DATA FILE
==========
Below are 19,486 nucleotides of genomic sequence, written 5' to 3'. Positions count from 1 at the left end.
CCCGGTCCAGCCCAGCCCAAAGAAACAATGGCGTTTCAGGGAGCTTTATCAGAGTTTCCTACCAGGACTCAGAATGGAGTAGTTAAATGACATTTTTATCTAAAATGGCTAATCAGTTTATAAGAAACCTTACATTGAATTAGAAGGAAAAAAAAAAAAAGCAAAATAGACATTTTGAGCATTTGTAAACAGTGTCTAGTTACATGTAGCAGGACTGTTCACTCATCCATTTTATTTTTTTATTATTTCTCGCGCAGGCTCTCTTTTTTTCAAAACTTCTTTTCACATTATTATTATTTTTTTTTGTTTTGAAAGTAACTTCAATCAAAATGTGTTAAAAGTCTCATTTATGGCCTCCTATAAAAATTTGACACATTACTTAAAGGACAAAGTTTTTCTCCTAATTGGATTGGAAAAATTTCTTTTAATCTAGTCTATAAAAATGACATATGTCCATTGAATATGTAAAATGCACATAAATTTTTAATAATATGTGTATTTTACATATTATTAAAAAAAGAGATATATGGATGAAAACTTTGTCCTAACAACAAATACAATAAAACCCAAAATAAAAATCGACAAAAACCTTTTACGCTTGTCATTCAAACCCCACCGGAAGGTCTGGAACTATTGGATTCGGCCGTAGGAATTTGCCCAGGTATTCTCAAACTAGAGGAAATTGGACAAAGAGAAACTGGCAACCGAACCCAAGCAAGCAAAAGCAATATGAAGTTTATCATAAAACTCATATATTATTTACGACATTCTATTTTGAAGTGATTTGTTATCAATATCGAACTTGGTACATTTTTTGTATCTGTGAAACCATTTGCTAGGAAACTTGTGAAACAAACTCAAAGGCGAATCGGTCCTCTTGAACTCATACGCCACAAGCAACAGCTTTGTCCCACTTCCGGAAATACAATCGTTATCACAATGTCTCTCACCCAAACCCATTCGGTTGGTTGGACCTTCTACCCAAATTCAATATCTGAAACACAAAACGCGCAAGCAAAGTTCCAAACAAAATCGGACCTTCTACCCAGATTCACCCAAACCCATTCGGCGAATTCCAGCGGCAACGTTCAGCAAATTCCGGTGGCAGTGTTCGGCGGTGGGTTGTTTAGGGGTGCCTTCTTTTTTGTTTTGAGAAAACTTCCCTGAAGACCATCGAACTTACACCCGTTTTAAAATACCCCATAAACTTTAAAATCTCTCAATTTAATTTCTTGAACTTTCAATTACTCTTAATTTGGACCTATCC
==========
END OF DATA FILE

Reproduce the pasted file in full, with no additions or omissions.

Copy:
Below are 19,486 nucleotides of genomic sequence, written 5' to 3'. Positions count from 1 at the left end.
CCCGGTCCAGCCCAGCCCAAAGAAACAATGGCGTTTCAGGGAGCTTTATCAGAGTTTCCTACCAGGACTCAGAATGGAGTAGTTAAATGACATTTTTATCTAAAATGGCTAATCAGTTTATAAGAAACCTTACATTGAATTAGAAGGAAAAAAAAAAAAAGCAAAATAGACATTTTGAGCATTTGTAAACAGTGTCTAGTTACATGTAGCAGGACTGTTCACTCATCCATTTTATTTTTTTATTATTTCTCGCGCAGGCTCTCTTTTTTTCAAAACTTCTTTTCACATTATTATTATTTTTTTTTGTTTTGAAAGTAACTTCAATCAAAATGTGTTAAAAGTCTCATTTATGGCCTCCTATAAAAATTTGACACATTACTTAAAGGACAAAGTTTTTCTCCTAATTGGATTGGAAAAATTTCTTTTAATCTAGTCTATAAAAATGACATATGTCCATTGAATATGTAAAATGCACATAAATTTTTAATAATATGTGTATTTTACATATTATTAAAAAAAGAGATATATGGATGAAAACTTTGTCCTAACAACAAATACAATAAAACCCAAAATAAAAATCGACAAAAACCTTTTACGCTTGTCATTCAAACCCCACCGGAAGGTCTGGAACTATTGGATTCGGCCGTAGGAATTTGCCCAGGTATTCTCAAACTAGAGGAAATTGGACAAAGAGAAACTGGCAACCGAACCCAAGCAAGCAAAAGCAATATGAAGTTTATCATAAAACTCATATATTATTTACGACATTCTATTTTGAAGTGATTTGTTATCAATATCGAACTTGGTACATTTTTTGTATCTGTGAAACCATTTGCTAGGAAACTTGTGAAACAAACTCAAAGGCGAATCGGTCCTCTTGAACTCATACGCCACAAGCAACAGCTTTGTCCCACTTCCGGAAATACAATCGTTATCACAATGTCTCTCACCCAAACCCATTCGGTTGGTTGGACCTTCTACCCAAATTCAATATCTGAAACACAAAACGCGCAAGCAAAGTTCCAAACAAAATCGGACCTTCTACCCAGATTCACCCAAACCCATTCGGCGAATTCCAGCGGCAACGTTCAGCAAATTCCGGTGGCAGTGTTCGGCGGTGGGTTGTTTAGGGGTGCCTTCTTTTTTGTTTTGAGAAAACTTCCCTGAAGACCATCGAACTTACACCCGTTTTAAAATACCCCATAAACTTTAAAATCTCTCAATTTAATTTCTTGAACTTTCAATTACTCTTAATTTGGACCTATCC